Washington was relatively late to the craft and culinary trends that struck big American cities in the US about 15 years ago. Yet people were genuinely hungry for it. It’s also the Wild West of alcohol production. Distilleries have really taken off here because of lax rules.Just down the road is Republic Restoratives which is the only female-run distillery in the area. A couple of other laws that the city approved in 2015 permitted distilleries to run and expand within the District. One permitted the installation of bars within distilleries.Republic Restoratives launched their distillery a year after this. They create bourbons in honor of people like Hillary Clinton and, vice president Kamala Harris.
A lot of the city’s recent development is down to Barack Obama, despite the fact that sports teams and legislation supportive of the alcohol industry also played a role. The city experienced a lot of excitement following Obama’s victory. All of a sudden, everyone wanted to live in Washington and help improve it.
If Obama contributed to the artisanal movement in Washington, then his successor may have indirectly influenced the city’s culinary scene. A focus on immigrant cuisine has grown in popularity in the District over the past five years; maybe as a defiant reaction to Donald Trump’s anti-immigrant rhetoric and policies. Currently, a small number of organizations and eateries in the city support the promotion of immigrant cooks. One is Open Kitchen DC which plans events where immigrant chefs perform food demonstrations and educate guests about the nation and culture of their birth.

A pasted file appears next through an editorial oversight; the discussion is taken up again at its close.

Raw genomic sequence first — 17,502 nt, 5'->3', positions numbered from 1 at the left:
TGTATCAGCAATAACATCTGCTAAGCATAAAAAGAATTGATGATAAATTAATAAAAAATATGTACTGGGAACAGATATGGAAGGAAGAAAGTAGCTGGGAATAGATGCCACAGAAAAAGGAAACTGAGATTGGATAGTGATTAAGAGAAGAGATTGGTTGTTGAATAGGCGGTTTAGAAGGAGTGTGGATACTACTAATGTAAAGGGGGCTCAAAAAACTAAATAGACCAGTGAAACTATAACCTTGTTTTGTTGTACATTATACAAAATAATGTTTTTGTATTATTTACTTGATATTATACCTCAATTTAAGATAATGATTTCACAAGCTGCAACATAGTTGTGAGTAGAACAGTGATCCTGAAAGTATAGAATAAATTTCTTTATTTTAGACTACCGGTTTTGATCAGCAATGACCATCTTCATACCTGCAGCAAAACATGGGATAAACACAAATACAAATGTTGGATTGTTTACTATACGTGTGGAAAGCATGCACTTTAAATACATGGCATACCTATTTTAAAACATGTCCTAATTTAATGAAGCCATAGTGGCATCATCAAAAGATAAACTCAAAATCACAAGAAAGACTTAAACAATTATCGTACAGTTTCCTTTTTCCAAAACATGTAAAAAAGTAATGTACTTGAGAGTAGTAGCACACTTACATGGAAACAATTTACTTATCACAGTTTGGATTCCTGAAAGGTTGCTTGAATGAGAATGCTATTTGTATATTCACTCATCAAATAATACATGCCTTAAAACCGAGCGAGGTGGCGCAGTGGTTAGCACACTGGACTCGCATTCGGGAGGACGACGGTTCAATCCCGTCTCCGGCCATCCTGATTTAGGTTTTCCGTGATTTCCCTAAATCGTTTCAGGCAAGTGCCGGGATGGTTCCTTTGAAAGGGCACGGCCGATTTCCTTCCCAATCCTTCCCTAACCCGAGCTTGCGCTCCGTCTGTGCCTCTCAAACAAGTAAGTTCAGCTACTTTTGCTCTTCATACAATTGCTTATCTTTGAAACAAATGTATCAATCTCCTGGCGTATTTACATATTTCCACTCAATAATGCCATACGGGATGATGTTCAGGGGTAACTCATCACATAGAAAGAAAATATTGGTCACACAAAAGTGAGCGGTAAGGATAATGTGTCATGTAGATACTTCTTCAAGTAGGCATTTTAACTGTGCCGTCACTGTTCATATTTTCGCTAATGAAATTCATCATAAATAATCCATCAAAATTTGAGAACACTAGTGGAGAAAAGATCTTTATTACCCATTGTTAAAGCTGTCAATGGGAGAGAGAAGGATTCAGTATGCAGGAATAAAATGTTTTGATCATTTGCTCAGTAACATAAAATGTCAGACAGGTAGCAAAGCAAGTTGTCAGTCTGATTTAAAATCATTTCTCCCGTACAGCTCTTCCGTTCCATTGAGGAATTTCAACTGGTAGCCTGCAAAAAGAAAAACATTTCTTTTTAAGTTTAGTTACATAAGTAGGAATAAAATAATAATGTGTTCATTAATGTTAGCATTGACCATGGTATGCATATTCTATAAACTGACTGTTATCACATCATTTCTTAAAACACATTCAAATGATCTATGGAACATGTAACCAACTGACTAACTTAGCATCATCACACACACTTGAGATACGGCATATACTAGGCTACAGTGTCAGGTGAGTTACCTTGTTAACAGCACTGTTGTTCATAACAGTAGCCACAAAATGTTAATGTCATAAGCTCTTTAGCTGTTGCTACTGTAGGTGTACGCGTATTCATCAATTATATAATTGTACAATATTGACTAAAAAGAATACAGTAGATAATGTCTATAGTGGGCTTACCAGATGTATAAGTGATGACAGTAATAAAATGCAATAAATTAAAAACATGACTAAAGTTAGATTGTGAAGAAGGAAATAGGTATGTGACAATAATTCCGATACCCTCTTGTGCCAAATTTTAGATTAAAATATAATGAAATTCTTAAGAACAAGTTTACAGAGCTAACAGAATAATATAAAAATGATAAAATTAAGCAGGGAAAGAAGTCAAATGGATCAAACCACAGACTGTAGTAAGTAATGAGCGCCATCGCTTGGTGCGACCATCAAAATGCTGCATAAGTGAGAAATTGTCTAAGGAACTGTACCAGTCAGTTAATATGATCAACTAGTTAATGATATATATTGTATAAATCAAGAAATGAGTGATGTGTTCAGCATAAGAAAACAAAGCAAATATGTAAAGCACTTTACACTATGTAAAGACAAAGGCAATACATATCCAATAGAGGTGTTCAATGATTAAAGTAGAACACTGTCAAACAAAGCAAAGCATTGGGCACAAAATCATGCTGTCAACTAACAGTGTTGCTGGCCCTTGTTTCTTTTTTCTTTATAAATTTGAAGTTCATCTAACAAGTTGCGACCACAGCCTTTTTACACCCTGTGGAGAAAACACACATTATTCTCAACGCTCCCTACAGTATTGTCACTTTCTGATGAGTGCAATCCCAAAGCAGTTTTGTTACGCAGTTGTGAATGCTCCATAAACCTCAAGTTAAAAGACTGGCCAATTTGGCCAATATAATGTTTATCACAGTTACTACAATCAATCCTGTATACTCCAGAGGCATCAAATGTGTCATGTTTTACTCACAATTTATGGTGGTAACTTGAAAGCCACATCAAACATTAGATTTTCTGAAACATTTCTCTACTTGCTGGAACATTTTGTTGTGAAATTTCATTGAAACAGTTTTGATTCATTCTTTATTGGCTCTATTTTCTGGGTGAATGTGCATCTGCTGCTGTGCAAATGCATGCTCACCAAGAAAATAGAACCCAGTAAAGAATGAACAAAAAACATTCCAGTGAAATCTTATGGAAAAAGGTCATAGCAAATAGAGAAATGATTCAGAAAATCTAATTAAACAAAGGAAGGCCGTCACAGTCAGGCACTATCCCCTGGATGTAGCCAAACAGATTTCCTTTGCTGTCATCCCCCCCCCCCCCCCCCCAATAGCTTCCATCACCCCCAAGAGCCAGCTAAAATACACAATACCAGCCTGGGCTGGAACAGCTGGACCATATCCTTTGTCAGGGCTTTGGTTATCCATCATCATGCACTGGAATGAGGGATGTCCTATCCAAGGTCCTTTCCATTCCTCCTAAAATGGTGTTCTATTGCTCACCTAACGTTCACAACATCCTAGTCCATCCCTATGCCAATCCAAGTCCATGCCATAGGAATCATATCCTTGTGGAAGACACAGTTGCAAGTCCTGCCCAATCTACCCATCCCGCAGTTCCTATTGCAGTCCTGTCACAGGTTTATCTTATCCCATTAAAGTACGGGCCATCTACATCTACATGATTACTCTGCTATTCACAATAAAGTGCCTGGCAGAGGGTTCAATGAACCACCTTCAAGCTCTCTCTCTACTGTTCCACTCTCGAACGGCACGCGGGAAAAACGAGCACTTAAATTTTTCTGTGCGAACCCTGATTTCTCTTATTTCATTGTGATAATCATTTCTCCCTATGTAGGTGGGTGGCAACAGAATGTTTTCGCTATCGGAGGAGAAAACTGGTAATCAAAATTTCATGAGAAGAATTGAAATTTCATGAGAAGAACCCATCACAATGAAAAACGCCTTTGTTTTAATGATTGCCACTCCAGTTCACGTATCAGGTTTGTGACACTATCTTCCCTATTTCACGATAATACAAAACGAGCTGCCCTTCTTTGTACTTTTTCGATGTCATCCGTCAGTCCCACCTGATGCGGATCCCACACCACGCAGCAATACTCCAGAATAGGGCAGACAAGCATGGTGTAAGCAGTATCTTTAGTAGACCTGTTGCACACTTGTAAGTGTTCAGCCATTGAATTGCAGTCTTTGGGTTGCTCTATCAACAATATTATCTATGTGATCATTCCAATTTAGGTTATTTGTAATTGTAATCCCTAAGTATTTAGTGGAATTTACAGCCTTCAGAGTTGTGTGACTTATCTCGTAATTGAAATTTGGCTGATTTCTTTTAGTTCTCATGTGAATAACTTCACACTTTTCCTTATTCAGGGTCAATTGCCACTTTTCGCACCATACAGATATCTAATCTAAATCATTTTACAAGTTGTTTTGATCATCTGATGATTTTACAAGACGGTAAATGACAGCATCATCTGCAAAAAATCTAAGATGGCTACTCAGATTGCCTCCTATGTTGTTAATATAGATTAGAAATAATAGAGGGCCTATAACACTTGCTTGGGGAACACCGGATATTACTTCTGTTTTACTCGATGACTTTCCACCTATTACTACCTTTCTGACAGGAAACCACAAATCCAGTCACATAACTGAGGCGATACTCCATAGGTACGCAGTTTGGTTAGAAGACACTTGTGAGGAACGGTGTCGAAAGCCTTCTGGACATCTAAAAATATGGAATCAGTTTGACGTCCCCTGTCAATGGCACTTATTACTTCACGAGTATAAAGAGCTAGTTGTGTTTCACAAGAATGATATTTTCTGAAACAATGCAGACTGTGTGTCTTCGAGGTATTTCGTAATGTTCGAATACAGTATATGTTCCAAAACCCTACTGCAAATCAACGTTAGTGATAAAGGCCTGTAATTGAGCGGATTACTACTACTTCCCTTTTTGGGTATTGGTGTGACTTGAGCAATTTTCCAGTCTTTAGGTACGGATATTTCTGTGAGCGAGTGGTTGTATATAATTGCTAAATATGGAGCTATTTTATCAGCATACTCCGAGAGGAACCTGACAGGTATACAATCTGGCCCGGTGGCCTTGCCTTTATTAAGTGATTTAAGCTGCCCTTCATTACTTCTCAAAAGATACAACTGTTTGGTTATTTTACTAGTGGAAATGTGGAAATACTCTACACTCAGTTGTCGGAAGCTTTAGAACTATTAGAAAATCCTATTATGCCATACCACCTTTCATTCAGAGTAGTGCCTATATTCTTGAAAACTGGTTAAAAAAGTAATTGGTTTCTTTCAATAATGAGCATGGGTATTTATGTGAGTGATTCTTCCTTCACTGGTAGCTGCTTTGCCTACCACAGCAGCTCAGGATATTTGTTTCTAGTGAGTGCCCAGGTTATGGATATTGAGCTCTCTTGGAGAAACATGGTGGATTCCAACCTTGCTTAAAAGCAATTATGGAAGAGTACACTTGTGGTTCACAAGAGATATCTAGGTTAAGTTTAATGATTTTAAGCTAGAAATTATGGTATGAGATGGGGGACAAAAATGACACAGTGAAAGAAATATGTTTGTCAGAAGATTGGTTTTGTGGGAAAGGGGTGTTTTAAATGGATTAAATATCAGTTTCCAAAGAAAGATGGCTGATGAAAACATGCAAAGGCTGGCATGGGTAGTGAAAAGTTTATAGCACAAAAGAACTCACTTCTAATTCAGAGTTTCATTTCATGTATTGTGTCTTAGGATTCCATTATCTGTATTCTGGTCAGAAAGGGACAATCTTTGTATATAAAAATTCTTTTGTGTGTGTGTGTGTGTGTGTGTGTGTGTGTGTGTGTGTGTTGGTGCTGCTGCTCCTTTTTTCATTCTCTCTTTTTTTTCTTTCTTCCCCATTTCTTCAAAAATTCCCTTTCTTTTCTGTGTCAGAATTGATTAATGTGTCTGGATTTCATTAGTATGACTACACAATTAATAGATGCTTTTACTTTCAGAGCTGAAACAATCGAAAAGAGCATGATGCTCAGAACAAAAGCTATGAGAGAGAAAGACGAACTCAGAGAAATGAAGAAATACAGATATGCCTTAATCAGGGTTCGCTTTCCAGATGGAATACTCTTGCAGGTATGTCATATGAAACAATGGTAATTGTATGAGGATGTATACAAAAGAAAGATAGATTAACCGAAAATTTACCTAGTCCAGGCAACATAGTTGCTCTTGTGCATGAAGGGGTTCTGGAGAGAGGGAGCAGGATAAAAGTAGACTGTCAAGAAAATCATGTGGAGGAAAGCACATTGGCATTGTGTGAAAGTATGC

Immigrant Food is a restaurant that takes things a step further by offering a fusion of foods based on immigrant trends. It recently opened in Planet Word, the world’s first voice-activated museum, at the Franklin School. The fear for the US and its immigrant population under the Trump administration served as the impetus for the effort. Immigrants choose what food will be served. They operate the vehicles used to deliver the food and prepare the meals. They also deliver them. The food has a direct connection to immigrants.
Enrique Limardo, the chief chef at Immigrant Food and a Venezuelan native, spent weeks researching immigration to the DC area and the dishes associated with it. After studying Salvadorian and Ethiopian cookery, the food of the two major immigrant groups in Washington, he knew it was possible to combine multiple cuisines. He discovered several similarities between them and the end result is an unusual yet tasty fusion of elements from different cultures. These include dishes such as Caribbean spiced chicken drenched in a sauce with pho-inspired Vietnamese flavors.
Open Kitchen and Immigrant Food are only two examples of the impact of immigrant cuisine, though. José Andrés, a Spanish chef, was selected for the Nobel Peace Prize in 2019 for his work supporting immigrants and assisting communities throughout the world through his NGO World Central Kitchen. Washington has become important in culinary and cultural trends and it has become a force for good.